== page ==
The National Disability Insurance Scheme is being rolled out under budget, according to a report from the agency implementing the scheme.
The National Disability Insurance Agency (NDIA) says that the average cost of individual packages in the first year of the NDIS was $34,600, compared to the expectation of $35,000.
This follows concerns about cost blowouts earlier in the year, with the average cost of care plans in the first three months coming in at $46,290.
The current average cost figure excludes a large group home in Stockton in the Hunter region, that is "temporarily distorting the numbers". If Stockton was included, the average cost would be $38,200.
In a report released on Monday, the NDIA said that the costs of the scheme were "trending downwards at all trial sites".
The average time it takes to determine eligibility for the NDIS has also dropped from 29.7 days in December to 13.3 days at the end of June.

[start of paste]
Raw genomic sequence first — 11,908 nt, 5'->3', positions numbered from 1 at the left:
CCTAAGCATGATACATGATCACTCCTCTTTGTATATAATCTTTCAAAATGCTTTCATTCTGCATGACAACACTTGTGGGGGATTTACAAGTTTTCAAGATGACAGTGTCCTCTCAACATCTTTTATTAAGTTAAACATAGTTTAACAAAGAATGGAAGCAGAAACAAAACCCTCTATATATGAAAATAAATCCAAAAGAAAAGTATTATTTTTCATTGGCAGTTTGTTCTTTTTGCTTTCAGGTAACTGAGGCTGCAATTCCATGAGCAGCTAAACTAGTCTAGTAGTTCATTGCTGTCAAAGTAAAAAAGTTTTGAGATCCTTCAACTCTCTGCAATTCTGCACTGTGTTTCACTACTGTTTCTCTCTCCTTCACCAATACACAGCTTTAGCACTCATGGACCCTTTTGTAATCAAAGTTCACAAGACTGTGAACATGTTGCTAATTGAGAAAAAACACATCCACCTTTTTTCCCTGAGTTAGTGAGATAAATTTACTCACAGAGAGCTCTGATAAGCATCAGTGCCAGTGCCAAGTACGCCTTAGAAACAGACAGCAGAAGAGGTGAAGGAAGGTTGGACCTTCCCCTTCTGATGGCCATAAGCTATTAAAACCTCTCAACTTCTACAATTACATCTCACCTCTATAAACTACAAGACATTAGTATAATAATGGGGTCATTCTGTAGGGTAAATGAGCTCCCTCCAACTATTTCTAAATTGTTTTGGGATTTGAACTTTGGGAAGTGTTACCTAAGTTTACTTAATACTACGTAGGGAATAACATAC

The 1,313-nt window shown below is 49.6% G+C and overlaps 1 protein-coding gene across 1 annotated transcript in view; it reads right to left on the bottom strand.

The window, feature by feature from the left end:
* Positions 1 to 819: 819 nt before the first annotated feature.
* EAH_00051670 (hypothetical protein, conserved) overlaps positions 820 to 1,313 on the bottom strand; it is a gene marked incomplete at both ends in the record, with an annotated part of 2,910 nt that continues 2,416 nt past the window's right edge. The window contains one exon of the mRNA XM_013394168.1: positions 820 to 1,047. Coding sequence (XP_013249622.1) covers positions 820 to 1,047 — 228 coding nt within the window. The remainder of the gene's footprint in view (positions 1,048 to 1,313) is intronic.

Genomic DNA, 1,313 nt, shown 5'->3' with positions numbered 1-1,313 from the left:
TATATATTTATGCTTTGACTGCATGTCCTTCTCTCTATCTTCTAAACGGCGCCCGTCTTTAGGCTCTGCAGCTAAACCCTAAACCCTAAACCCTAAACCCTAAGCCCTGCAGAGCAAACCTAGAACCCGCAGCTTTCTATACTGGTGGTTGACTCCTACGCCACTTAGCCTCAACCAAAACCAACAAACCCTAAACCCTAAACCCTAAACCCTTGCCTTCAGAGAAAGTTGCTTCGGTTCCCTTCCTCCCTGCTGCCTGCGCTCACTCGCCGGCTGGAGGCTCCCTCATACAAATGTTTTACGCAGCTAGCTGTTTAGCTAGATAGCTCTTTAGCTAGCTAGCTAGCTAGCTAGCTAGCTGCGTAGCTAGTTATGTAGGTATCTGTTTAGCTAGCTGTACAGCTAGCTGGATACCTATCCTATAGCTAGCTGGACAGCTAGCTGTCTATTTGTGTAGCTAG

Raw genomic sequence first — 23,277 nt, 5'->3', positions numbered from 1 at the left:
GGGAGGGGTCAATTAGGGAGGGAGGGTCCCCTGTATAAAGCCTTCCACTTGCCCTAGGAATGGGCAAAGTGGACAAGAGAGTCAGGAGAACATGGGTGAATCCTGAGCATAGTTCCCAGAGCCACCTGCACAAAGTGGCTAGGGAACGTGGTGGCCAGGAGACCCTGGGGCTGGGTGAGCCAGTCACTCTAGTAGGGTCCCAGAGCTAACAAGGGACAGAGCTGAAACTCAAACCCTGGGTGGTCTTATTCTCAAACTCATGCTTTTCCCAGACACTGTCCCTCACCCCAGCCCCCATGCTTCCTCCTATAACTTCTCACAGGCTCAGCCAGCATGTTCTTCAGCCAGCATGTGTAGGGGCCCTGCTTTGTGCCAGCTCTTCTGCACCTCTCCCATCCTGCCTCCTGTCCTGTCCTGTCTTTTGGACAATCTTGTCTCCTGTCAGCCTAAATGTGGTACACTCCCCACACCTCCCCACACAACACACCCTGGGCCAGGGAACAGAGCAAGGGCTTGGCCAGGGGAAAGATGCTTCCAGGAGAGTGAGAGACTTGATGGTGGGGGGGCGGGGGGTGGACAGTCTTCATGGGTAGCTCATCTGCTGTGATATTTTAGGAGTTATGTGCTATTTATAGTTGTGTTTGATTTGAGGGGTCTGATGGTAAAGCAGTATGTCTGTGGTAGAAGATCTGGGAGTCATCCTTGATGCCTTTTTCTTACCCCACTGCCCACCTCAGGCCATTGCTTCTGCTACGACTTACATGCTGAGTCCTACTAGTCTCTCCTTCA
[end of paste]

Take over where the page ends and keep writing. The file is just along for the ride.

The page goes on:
More than 8500 people have been signed up to the scheme so far, which is about 90 per cent of the target agreed between the federal government and the states.
The report finds that participants are satisfied with the scheme, with a rating of 1.66 (between options of -2 and +2), which is the same as the previous quarter's results in March.
The minister responsible for the NDIS, Mitch Fifield, said the report showed there had been a "herculean" effort with the scheme.
"It is important that the NDIA be a continually learning organisation that can listen to feedback and make adjustments as necessary," he said in a statement.
The latest figures come as the NDIA prepares to submit a report to federal and state governments about whether the timetable for the roll-out needs to be changed.
Some disability advocates are concerned that the federal government is gearing up to delay the implementation of the NDIS.
Trials for the scheme began around Australia in July last year, with the full national roll-out due by 2019.